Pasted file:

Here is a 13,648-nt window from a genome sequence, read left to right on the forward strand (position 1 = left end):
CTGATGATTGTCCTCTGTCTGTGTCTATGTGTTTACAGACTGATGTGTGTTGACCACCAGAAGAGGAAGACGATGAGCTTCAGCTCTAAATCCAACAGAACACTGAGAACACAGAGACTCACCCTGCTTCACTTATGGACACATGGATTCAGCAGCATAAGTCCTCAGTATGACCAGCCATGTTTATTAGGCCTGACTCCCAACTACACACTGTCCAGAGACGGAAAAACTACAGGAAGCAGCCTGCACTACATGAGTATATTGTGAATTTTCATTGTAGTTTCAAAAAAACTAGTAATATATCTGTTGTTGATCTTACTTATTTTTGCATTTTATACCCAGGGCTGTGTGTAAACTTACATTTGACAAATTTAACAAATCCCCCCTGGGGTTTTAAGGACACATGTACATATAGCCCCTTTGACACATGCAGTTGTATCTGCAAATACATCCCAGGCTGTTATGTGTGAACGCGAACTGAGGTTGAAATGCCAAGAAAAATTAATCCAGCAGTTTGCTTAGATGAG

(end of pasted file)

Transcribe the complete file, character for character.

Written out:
Here is a 13,648-nt window from a genome sequence, read left to right on the forward strand (position 1 = left end):
CTGATGATTGTCCTCTGTCTGTGTCTATGTGTTTACAGACTGATGTGTGTTGACCACCAGAAGAGGAAGACGATGAGCTTCAGCTCTAAATCCAACAGAACACTGAGAACACAGAGACTCACCCTGCTTCACTTATGGACACATGGATTCAGCAGCATAAGTCCTCAGTATGACCAGCCATGTTTATTAGGCCTGACTCCCAACTACACACTGTCCAGAGACGGAAAAACTACAGGAAGCAGCCTGCACTACATGAGTATATTGTGAATTTTCATTGTAGTTTCAAAAAAACTAGTAATATATCTGTTGTTGATCTTACTTATTTTTGCATTTTATACCCAGGGCTGTGTGTAAACTTACATTTGACAAATTTAACAAATCCCCCCTGGGGTTTTAAGGACACATGTACATATAGCCCCTTTGACACATGCAGTTGTATCTGCAAATACATCCCAGGCTGTTATGTGTGAACGCGAACTGAGGTTGAAATGCCAAGAAAAATTAATCCAGCAGTTTGCTTAGATGAG